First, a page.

36 million people in a lot of folks. And that is not all the people who would qualify for this program under full enrollment.

I hope President Obama soon takes a more active role in addressing the economic concerns of Americans.

It would be good to hear the President speak about how he thinks Americans will find work in a time when technology is helping employers shed jobs, working people have little money to spend to help fuel the economy, and other nations in the world are entering the global economic mainstream.

November 30, 2009 Posted by | Uncategorized | , , , , , , , , , , , , | 3 Comments

While People Go On About Michael Jackson, Supreme Court Makes It More Difficult For Black Folks To Get Promoted At Work

While people go on about the death of Michael Jackson, an adult who often kept company with children that were not his own, the United States Supreme Court has made it more difficult for black folks to get promoted at work.

In a 5-4 decision , the Court ruled that the city of New Haven, Connecticut could not consider race in the context of an exam the city had used to help determine firefighter promotions.  

( Above—A memorial for Michael Jackson.)   

Here is a story on the case and the Supreme Court’s findings. 

Here is an editorial  on the ruling from the New York Times.

From the editorial—

The new standards announced by the court will make it much harder for employers to discard the results of hiring and promotion tests once they are administered, even if they have a disproportionately negative impact on members of a given racial group….Public employers that use civil service examinations and similar tests will be most directly affected, but the principle announced by the court applies to all employers and all sorts of procedures used to rank and sort potential and current employees….Justice Ruth Bader Ginsburg, reading a dissenting statement from the bench, said the majority had undermined a crucial civil rights law. “Congress endeavored to promote equal opportunity in fact, and not simply in form,” she said. “The damage today’s decision does to that objective is untold.”

Here is the NAACP viewpoint on this decision. 

Here is the text of the Court’s decision.

What are the odds that the New Haven Fire Department has been an equal opportunity employer over the years?

If people want to line up  and recall the life of a celebrity while a right-wing Supreme Court makes it harder for them to get ahead on the job—I can’t do anything about that. 

Even with a black man as President, many in this nation are eager to reverse the gains of the Civil Rights movement and to undo progress we have made in this nation. 

I can’t decide for others about what they need to be focusing on in life.

( Below–An Associated Press photo of New Haven firefighters celebrating outside the Supreme Court.)

In this photo taken June 29, 2009, Attorney Karen Torre, center, ...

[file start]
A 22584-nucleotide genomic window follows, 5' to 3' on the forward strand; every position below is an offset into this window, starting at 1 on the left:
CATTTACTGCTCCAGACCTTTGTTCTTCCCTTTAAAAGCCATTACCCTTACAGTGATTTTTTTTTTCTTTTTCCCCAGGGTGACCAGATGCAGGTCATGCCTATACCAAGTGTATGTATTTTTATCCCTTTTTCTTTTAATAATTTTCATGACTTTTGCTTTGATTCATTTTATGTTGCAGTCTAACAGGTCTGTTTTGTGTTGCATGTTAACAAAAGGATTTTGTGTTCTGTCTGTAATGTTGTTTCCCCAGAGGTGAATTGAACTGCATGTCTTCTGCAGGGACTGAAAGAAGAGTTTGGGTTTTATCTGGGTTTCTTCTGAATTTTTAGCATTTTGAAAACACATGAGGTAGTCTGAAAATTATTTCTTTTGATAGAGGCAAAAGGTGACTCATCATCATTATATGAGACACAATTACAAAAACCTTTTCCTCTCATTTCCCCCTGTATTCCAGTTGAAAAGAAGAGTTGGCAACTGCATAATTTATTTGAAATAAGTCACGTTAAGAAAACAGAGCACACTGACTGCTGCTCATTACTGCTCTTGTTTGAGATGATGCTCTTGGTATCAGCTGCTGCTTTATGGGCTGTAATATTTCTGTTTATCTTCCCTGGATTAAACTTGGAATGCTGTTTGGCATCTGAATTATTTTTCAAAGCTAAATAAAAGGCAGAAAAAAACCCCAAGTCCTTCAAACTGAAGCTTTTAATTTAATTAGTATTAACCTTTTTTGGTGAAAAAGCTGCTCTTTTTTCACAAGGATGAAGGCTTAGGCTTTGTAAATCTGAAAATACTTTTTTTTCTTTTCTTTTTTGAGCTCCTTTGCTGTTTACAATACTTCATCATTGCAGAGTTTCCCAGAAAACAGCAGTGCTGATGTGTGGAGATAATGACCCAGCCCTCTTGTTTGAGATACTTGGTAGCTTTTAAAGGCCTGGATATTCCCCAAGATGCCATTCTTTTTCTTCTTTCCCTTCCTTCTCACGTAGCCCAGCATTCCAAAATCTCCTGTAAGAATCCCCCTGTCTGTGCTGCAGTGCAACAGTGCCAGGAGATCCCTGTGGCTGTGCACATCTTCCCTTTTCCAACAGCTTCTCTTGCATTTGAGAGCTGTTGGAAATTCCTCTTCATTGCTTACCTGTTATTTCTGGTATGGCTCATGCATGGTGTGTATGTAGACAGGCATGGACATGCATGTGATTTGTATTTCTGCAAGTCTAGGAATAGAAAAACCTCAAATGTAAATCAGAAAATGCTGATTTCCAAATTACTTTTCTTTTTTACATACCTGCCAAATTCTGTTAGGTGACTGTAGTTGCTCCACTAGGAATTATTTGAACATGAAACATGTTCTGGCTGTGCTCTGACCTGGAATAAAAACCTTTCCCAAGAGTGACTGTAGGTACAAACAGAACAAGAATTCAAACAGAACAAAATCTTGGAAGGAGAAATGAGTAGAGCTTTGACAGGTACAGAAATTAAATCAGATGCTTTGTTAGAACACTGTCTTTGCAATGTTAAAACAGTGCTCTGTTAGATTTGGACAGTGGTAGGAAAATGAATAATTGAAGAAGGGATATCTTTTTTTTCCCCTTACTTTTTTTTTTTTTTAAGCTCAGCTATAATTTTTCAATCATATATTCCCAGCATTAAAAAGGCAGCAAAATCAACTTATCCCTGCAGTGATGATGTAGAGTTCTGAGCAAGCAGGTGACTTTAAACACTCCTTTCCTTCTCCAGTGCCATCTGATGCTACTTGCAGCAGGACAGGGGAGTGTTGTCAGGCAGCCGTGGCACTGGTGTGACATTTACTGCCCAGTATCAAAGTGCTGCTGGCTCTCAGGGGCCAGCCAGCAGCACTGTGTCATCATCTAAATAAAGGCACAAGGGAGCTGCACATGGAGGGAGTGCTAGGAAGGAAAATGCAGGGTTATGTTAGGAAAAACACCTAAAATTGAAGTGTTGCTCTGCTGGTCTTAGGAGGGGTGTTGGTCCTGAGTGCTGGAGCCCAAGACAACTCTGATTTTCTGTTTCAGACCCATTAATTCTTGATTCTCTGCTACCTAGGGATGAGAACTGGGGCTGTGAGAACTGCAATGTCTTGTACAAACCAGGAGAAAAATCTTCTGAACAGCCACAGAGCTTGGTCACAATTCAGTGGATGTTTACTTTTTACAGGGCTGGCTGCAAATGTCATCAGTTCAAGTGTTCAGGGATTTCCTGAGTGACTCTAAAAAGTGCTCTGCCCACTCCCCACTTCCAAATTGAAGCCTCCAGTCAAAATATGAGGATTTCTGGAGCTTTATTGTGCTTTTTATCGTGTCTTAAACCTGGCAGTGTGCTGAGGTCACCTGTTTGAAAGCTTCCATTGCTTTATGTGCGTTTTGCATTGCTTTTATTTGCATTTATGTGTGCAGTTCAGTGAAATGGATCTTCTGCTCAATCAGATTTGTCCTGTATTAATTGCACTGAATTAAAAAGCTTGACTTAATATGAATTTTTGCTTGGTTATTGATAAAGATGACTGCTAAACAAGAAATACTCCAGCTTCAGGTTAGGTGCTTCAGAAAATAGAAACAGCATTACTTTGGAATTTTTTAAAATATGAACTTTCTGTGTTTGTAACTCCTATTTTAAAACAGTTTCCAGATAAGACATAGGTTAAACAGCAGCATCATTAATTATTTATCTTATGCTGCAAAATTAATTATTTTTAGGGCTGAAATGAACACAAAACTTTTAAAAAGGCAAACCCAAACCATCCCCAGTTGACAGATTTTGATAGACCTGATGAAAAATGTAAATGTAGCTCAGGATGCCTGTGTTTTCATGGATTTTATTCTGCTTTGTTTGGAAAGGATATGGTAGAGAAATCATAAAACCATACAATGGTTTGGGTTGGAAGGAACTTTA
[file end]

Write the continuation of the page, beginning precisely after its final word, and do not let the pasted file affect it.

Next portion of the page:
July 1, 2009 Posted by | Uncategorized | , , , , , | 2 Comments

Neda Video—Ongoing Iran Protests

Above is the Neda video of the young woman shot and killed during street protests in Iran.

Her full name was Neda Agha Soltan.

The video is graphic and disturbing to watch.

The New York Times blog on the protests in Iran has reports on Neda. You have to scroll down to find the reports.  There is one entry with a link to what is said to be a picture of Neda’s grave.

Update 6/23—Here is a New York Times article about Neda. 

Update 6/24–The latest from Iran.

Update 6/25—The latest from Iran.

Here is a Neda Facebook memorial page.

Global Voices has links to more Iran videos and to bloggers writing about Iran.

Reporters Without Borders says that both traditional journalists and bloggers have been detained by the government.

A mix of traditional journalists with the resources of so-called mainstream news outlets, along with bloggers and people using Twitter have all been essential to reporting this story.

Nico Pitney’s Iran liveblogging in the Huffington Post has been of value.

June 22, 2009 Posted by | Uncategorized | , , , , , , , , | Leave a comment

What Is The Subconscious Mind?

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For many years I had a recurring dream that I was in the Brown University Bookstore on Thayer Street in Providence, Rhode Island. (Above you see a picture of the Brown University Bookstore I took last year. The store is the grey building on the left. To the right is Thayer Street.)

After some years of this dream, I began to think about this place during my waking hours. 

As long as the dream went on, I never figured out why I was having the dream.   

As a kid I often went to the Brown U. store.  Last summer, in Providence for the first time in 20 years, I went into the bookstore for first time since maybe 1980. I’ve not had the dream since I went into the store last year.

In the past couple of months, I’ve had a new recurring dream. I dream I’m in parts of Providence that I knew as a kid, but did not see when in Providence last summer. I’ve now had this new dream three times.

Though I lived in Providence for my first 13 years, I consider Cincinnati, Ohio  my hometown far more than Providence. Cincinnati is where I lived the 18 years after Providence. Yet its Providence I keep dreaming about.